Blogging 101: How to Buy a Domain Name
I am SO excited about this new series, y’all! When I first started blogging three years ago, I didn’t really know what I was doing or where to even begin. This column, Blogging 101, will share the ins and outs of the business side of blogging and how to get started. If there’s any particular topic you’d like to cover, please leave it in the comments! I am totally open to suggestions and want to make sure that I’m answering your commonly asked questions. So let’s do it to it!
For the first post, I thought it was only right that we start at the very beginning: how to buy a domain name.
1. What is your blog’s name? Believe it or not, but this is actually one of the hardest parts about getting started. And it’s something I wish I would have put more effort into with my first blog, 52 Weeks Project. The reason for that is simple. The first question people will ask you when you tell them you have a blog is, What’s your blog’s name? It’s going to be your first impression to brands and strangers and it will follow you and your work around as long as you’re publishing content. No pressure, right?
For my rebrand, it helped me to make a long list of names without judging any one too critically at first. Let me tell you, things got a little wacky. From there, you can start weeding out the ones that clearly aren’t a good fit or perhaps too similar to other sites already out there (you don’t want people to confuse you for someone else).
One of the biggest tips that I can give you is to call someone outside of your industry (I call my dad, which is why I call this my “dad test”) and tell them the name you have in mind. If they understand what you say and get it, you most likely have a great name. But you need to be sure that name isn’t taken, which leads me to my next point…
2. Is the domain available? When you’re narrowing down your list, it helps to see if the domain name is even available before you get your hopes up. A great resource for this is Domainr. It’s essentially a domain search that checks to see if anyone owns it or not. If you also have ideas of what words you want in your domain, but aren’t 100% on the name, Lean Domain Search allows you to type in words you want in your name and tells you what domains are available.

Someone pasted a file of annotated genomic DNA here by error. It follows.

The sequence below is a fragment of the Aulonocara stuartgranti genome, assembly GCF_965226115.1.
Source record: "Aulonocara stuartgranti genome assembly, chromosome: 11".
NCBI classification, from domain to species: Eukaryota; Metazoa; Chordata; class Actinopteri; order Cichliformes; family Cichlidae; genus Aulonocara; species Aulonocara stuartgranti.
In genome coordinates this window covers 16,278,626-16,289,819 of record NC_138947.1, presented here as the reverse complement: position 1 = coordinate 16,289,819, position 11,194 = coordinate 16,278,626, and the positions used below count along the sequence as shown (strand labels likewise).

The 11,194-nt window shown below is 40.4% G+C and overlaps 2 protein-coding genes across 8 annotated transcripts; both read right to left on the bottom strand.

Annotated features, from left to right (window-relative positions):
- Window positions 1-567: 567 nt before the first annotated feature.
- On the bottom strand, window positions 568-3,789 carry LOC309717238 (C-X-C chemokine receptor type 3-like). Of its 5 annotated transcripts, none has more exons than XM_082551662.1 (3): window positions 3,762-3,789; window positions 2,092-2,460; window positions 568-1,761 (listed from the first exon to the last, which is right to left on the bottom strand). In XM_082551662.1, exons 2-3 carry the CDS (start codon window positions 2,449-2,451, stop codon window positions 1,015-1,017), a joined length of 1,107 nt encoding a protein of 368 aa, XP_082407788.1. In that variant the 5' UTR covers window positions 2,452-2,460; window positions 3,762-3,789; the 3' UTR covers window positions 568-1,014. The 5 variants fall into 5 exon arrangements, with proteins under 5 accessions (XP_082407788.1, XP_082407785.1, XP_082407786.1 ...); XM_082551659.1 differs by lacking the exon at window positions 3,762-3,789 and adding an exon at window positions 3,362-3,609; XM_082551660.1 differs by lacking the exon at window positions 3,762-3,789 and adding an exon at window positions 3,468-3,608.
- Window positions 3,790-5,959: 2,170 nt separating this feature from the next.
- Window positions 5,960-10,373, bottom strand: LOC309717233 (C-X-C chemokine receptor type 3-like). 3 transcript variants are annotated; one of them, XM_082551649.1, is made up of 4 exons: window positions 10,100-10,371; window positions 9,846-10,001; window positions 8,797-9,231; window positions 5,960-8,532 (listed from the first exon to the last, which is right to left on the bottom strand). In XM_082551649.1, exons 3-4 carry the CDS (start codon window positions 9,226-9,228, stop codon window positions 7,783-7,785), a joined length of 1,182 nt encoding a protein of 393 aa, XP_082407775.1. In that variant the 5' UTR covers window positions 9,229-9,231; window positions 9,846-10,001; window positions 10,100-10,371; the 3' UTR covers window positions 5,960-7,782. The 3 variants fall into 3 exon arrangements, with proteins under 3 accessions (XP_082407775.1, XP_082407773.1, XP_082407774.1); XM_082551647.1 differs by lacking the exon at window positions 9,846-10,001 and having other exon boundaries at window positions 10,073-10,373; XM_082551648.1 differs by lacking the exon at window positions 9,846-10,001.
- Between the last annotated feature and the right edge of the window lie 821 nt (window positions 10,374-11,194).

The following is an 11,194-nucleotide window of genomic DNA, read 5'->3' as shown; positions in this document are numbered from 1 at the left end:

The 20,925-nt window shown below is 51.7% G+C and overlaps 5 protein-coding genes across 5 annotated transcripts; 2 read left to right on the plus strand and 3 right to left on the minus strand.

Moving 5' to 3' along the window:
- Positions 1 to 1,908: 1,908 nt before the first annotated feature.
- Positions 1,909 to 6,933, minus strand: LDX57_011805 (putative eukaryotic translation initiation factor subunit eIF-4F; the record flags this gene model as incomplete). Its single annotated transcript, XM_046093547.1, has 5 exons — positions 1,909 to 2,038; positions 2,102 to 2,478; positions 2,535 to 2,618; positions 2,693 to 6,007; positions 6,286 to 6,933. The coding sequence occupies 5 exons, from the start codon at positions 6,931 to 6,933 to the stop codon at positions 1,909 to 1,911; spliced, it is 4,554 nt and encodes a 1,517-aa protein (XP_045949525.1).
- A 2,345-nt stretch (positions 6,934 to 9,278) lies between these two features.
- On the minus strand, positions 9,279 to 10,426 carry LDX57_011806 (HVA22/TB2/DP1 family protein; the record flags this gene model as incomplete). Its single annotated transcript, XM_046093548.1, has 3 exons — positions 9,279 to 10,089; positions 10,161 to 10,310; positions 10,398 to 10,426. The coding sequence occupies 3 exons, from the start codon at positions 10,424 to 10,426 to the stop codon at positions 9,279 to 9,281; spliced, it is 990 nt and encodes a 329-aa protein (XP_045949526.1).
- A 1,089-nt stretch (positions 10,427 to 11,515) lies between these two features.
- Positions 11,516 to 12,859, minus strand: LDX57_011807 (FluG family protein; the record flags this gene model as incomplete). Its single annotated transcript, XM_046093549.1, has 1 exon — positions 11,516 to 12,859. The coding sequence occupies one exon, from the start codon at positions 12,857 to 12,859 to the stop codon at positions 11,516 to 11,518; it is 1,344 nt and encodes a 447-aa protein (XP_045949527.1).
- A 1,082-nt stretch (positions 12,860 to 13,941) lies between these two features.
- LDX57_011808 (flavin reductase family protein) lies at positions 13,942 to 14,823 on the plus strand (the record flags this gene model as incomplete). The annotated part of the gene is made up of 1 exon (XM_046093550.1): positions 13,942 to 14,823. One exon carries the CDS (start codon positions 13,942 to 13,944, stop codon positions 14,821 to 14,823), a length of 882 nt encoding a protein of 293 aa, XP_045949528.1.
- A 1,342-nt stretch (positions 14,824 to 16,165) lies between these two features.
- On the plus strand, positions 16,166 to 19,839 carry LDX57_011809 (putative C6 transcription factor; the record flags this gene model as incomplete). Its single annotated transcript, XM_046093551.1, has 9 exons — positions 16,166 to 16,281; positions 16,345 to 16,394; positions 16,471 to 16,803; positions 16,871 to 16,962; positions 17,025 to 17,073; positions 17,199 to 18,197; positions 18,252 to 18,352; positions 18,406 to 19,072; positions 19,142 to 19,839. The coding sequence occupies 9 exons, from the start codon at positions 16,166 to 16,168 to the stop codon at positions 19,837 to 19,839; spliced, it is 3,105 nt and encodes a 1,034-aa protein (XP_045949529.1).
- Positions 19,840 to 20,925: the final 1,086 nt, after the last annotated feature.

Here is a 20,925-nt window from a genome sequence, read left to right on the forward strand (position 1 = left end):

3. Are the social media handles available? If the domain you want is available, it’s time to check social media. Almost as important as the domain are the social media handles. Check for each major platform, Facebook, Twitter, Instagram, and Pinterest, even if you aren’t sure if you’ll be using them or not. The last thing you want is for your blog to take off then realize that someone has your handle (and others can mistake them for you.)
4. How to Register a Domain. Name? Check. Social media handles? Check. Now you’re ready to commit. Yahoo! There are a few sites you can use to buy a domain, but I recommend Name Cheap and iwantmyname. Go Daddy may be the one you’ve probably heard of, but here are a few reasons I don’t support their service.
To purchase, you basically check out, just as you would when shopping for anything else online. You might also want to consider buying varations of your name if available for future use (ie craftedlife and thecraftedlife). Domains typically run ~$15/year. If you see a price like $2k, it’s most likely because someone else owns it and are trying to sell it. You also don’t need any extras or hosting when checking out (they’ll add them on), and if you ever do, you can add them later. If there’s an option to set up auto-renew, select yes. They will email and remind you, it’s just always good to have these things locked down.
So that’s it! Hopefully that wasn’t information overload. Next time I’ll cover what to do now that you have a domain, so stay tuned :)
**If you’d like to dig even deeper into blogging, I also now offer consulting as a service! Email me at email@example.com for more details.